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Okla. Commission Finds Preposterous Workers’ Comp “Opt-Out” Law to Be Unconstitutional

Large news outlets like Pro Publica and NPR exposed problems with OK's opt-out law

Large news outlets like Pro Publica and NPR exposed problems with OK’s opt-out law

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Oklahoma state regulators have ruled that a law allowing employers to “opt out” of workers compensation is unconstitutional.  In their ruling, the Oklahoma Workers’ Compensation Commission said that the “the alternative workplace-benefit plans that some employers adopted under the law were a water mirage on the highway that disappears upon closer inspection.”

An explanation and brief history of the law comes from NPR:

Since 2013, employers in Oklahoma have had the ability to set up their own workplace injury plans and avoid state-regulated workers’ comp benefits. An NPR and ProPublica analysis of Oklahoma’s opt-out plans shows that most provide fewer benefits, make it easier for employers to deny benefits, give employers control over medical assessment and treatment, leave appeals in the hands of employers, and force workers to accept lump-sum settlements.

The ruling “stops opt-out in its tracks,” says Bob Burke, an Oklahoma City attorney who has filed 17 cases challenging the law.

It stems from the case of Jonnie Yvonne Vasquez, who was injured at work while lifting boxes of shoes at a Dillard’s department store in 2014. Dillard’s denied benefits, citing a pre-existing condition. The company also rejected Vasquez’s appeal.

Burke, who represents Vasquez, argued that the injury would have been covered under the state’s workers’ comp law and that the rejection by Dillard’s constitutes disparate treatment of injured workers.

The Workers’ Compensation Commission agreed, noting other examples in the Dillard’s plan, including denial of benefits for illnesses caused by exposure to asbestos, even though those illnesses would be covered under state workers’ comp law.

“The employer acts as the Legislator, by defining the ‘injuries’ for which benefits will be available,” the commission wrote.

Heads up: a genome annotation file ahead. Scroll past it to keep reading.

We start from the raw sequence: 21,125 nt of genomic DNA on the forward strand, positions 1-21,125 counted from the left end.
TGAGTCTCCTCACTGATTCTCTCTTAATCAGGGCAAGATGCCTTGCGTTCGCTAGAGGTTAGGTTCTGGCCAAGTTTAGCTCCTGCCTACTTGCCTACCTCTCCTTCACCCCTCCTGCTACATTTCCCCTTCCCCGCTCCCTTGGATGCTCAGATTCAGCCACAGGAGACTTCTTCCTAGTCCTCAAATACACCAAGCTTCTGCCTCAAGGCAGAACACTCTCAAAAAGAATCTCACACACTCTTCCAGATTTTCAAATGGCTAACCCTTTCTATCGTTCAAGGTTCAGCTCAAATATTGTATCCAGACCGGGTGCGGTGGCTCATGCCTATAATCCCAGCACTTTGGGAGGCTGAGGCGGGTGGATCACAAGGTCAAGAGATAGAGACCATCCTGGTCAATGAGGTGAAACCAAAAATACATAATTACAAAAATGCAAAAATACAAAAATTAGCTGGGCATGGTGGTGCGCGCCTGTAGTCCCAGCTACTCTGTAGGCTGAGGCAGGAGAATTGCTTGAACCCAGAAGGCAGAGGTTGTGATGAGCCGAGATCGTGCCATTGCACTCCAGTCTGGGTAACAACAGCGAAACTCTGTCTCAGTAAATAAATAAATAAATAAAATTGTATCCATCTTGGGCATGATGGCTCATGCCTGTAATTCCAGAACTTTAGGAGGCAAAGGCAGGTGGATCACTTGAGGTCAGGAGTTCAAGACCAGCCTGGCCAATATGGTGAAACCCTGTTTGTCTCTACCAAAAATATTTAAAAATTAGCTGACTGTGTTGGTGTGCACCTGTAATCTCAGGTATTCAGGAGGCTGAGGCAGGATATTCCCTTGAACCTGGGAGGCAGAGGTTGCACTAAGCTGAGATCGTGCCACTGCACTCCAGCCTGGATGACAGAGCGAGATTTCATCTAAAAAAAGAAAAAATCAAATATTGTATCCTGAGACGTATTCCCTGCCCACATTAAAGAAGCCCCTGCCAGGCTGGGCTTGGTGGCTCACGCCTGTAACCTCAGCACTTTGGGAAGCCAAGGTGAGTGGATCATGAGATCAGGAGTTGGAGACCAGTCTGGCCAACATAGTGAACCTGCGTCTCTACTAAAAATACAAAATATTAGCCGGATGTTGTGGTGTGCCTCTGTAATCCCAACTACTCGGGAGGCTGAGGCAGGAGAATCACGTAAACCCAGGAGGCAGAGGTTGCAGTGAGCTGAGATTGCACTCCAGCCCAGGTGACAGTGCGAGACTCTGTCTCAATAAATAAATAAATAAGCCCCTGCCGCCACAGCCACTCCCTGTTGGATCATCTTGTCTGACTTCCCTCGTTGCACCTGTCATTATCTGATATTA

In an op-ed for the Huffington Post, Debbie Berkowitz, a safety and health expert with the National Employment Law Project (NELP), touched on the various ways big business has chipped away at the centuries-old workers compensation system and how the Oklahoma “opt-out” law was corrupt:

”Big business has successfully chipped away at these programs, state by state, making it harder for injured workers to qualify. Nowhere has the drive to weaken injured workers’ rights been as great as in Oklahoma, which passed a law several few years ago allowing employers to “opt out” of the workers’ compensation system and mandated benefits if they set up their own plan that is equal to or better than those established by the state.

These “opt out” plans were marketed by a Dallas-based attorney, Bill Minick, who, according to a Propublica/NPR expose last year, co-wrote Oklahoma’s Opt-Out Act, manages 90 percent of the new opt-out plans in that state, and whose wife is the medical director charged with picking doctors and reviewing whether injuries are work related. Minick claims he will save employers lots of money. Well, the decision by the Oklahoma Workers’ Compensation Commission makes clear how he saves employers money: His plans are illegal.

An appeal is expected by Dillard’s in the case.   Oklahoma Insurance Department Commissioner John Doak said that he too anticipates an appeal and “looks forward to a complete and careful review of these issues by the judicial branch.”  He added:

”My department will continue to perform its statutory responsibilities while this consideration occurs, and we will support our legislators as they continue to develop Oklahoma’s workers compensation system this session,” Mr. Doak said. “Addressing these issues head-on will enable our state to provide the best care possible for Oklahomans at a price employers can afford.”


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